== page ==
2. Lack of Employee Involvement: Employees at managerial levels may not fully engage with TQM programs, limiting progress.
  3. Teamwork Issues: Cooperation and coordination among workers are integral for successful TQM implementation.
  4. Lack of Customer-Oriented Approach: Understanding and meeting customer needs, demands and feedback is of utmost importance.
  5. Inadequate Feedback Mechanisms: Appropriate systems must exist in place to collect and act on feedback/complaints accordingly.
  6. Supplier Control Issues: Assure the quality, costs, and delivery from suppliers is essential.
  7. Failure to Review and Update Quality Procedures: Revamping quality procedures according to past experiences and errors is essential for continuous improvement.

Elements of Total Quality Management (TQM)

TQM encompasses various elements such as:

  • Sustained Management Commitment to Quality: Continuous dedication from management towards improving quality.
  • Complete Focus on Customers: Prioritizing customer’s needs and satisfaction throughout all processes.
  • Anticipating Defects Rather Than Detected Them: Proactively Addressing Potential Quality Issues
  • Universal Quality Responsibility: Ensuring everyone within an organization takes responsibility for quality.
  • Quality Measurement: Deploying metrics to monitor and improve quality.
  • Continuous Improvement: Making efforts towards constantly improving processes and products.
  • Root Cause Corrective Actions: Acknowledging and correcting the sources of quality issues.
  • Employee Involvement and Empowerment: Engaging employees across all levels.
  • Focus on Team Synergy: Facilitating teamwork to reach quality objectives.
  • Thinking Statistically: Employing statistical methods to examine and improve quality.
  • Benchmarking: Comparing practices against industry standards to identify areas for improvement. Training: Engaging employees in ongoing education and training initiatives.
  • Supplier Teaming: Coordinating efforts between suppliers to provide quality materials and services

Objectives of TQM

Objectives of TQM
Objectives of TQM

 TQM’s objectives focus on increasing customer satisfaction through high-quality goods and services that surpass customer expectations.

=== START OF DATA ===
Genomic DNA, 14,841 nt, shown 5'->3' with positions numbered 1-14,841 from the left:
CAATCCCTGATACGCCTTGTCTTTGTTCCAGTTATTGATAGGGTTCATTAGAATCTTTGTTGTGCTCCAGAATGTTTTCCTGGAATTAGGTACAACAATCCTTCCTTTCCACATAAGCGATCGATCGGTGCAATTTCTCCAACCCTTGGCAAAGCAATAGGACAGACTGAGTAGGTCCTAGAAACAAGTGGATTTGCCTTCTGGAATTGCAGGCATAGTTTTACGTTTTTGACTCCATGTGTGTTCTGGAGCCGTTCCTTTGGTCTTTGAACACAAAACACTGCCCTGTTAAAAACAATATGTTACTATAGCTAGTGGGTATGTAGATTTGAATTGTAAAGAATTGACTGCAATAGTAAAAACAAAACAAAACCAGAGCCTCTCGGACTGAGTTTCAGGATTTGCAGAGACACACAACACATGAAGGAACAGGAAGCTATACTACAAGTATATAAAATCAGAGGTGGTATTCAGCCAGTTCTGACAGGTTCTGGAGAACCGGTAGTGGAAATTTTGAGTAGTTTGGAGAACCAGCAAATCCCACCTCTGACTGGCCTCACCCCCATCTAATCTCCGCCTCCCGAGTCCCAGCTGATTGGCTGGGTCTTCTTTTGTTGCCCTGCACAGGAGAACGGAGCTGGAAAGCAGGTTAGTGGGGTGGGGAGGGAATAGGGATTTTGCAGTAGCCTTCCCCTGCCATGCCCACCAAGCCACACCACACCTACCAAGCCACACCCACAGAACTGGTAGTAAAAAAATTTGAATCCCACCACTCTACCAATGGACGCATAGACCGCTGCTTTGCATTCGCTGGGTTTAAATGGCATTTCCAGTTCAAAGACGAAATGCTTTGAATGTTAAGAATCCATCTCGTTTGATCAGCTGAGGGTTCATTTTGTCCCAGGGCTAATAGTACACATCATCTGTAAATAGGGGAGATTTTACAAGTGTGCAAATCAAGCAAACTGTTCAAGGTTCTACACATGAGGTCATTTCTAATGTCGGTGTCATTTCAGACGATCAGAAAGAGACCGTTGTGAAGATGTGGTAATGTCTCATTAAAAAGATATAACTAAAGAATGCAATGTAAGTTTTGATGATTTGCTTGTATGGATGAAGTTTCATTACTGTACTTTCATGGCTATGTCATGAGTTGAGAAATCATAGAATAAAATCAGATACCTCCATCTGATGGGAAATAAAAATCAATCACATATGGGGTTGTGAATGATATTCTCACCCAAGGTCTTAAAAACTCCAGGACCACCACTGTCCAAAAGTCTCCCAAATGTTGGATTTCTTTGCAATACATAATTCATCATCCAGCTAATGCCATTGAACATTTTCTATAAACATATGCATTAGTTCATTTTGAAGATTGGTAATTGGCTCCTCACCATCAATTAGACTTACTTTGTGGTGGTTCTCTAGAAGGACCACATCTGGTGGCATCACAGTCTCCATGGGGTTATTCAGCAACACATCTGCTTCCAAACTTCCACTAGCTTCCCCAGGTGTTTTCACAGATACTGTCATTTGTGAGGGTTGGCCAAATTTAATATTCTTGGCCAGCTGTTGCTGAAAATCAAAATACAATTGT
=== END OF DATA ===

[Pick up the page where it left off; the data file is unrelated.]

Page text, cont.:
• Achieve Greater Customer Satisfaction: Offering goods and services of the highest quality to satisfy customer expectations.
  • Zero Defects: Focus on providing products and services free from defects.
  • Educating and Training Managers and Employees: Ensuring everyone understands quality improvement processes and is knowledgeable of them.
  • Increased Productivity: Focusing on zero-defect production and taking quality responsibility as key measures of productivity improvement.
  • Improved Communication: Encourage employees to offer suggestions for improvement while decreasing waste by rewarding active participation with rewards.

Also Read: Why they Fail?

The TQM Cycle: PDCA (Deming’s Cycle)

The TQM Cycle: PDCA (Deming’s Cycle)

The PDCA (Plan-Do-Check-Act) cycle, developed by Dr. W. Edwards Deming, is a fundamental component of TQM, involving four stages:

Plan: Identify problems or opportunities, set objectives, and develop plans to address them. This stage emphasizes careful planning and analysis before implementing changes.

Do: Implement the planned changes and collect data to monitor execution. This stage focuses on putting plans into action and gathering relevant data.

Check: Evaluate the results against objectives, analyze deviations, and determine success. This stage involves assessing the effectiveness of the changes and identifying areas for improvement.

Act: Based on the evaluation, standardize successful changes or refine plans. Document lessons learned and use them to improve future planning and implementation.

Total Quality Management (TQM) Basic Concepts

Several fundamental concepts underpin TQM, including:

  • Management Involvement: Direct participation in quality programs and developing a quality council.
  • Customer Focus: Understanding customer needs and ensuring first-time-right service delivery.
  • Involvement of Entire Workforce: Engaging all levels of management in quality efforts.
  • Continuous Improvement: Striving for quality in every process, minimizing errors and wastage.
  • Supplier Partnership: Treating suppliers as integral partners in the quality process.
  • Performance Measures: Creating accountability at all levels to ensure continuous improvement.


Total Quality Management is a dynamic, evolving approach that integrates quality into every aspect of an organization. By focusing on continuous improvement, customer satisfaction, and involving all employees in the quality process, TQM helps organizations achieve long-term success and remain competitive.

Despite the challenges in implementation, the principles of TQM provide a robust framework for enhancing quality and driving organizational excellence. Through commitment, collaboration, and continuous learning, organizations can harness the full potential of TQM to deliver superior products and services, satisfy customers, and achieve sustainable growth.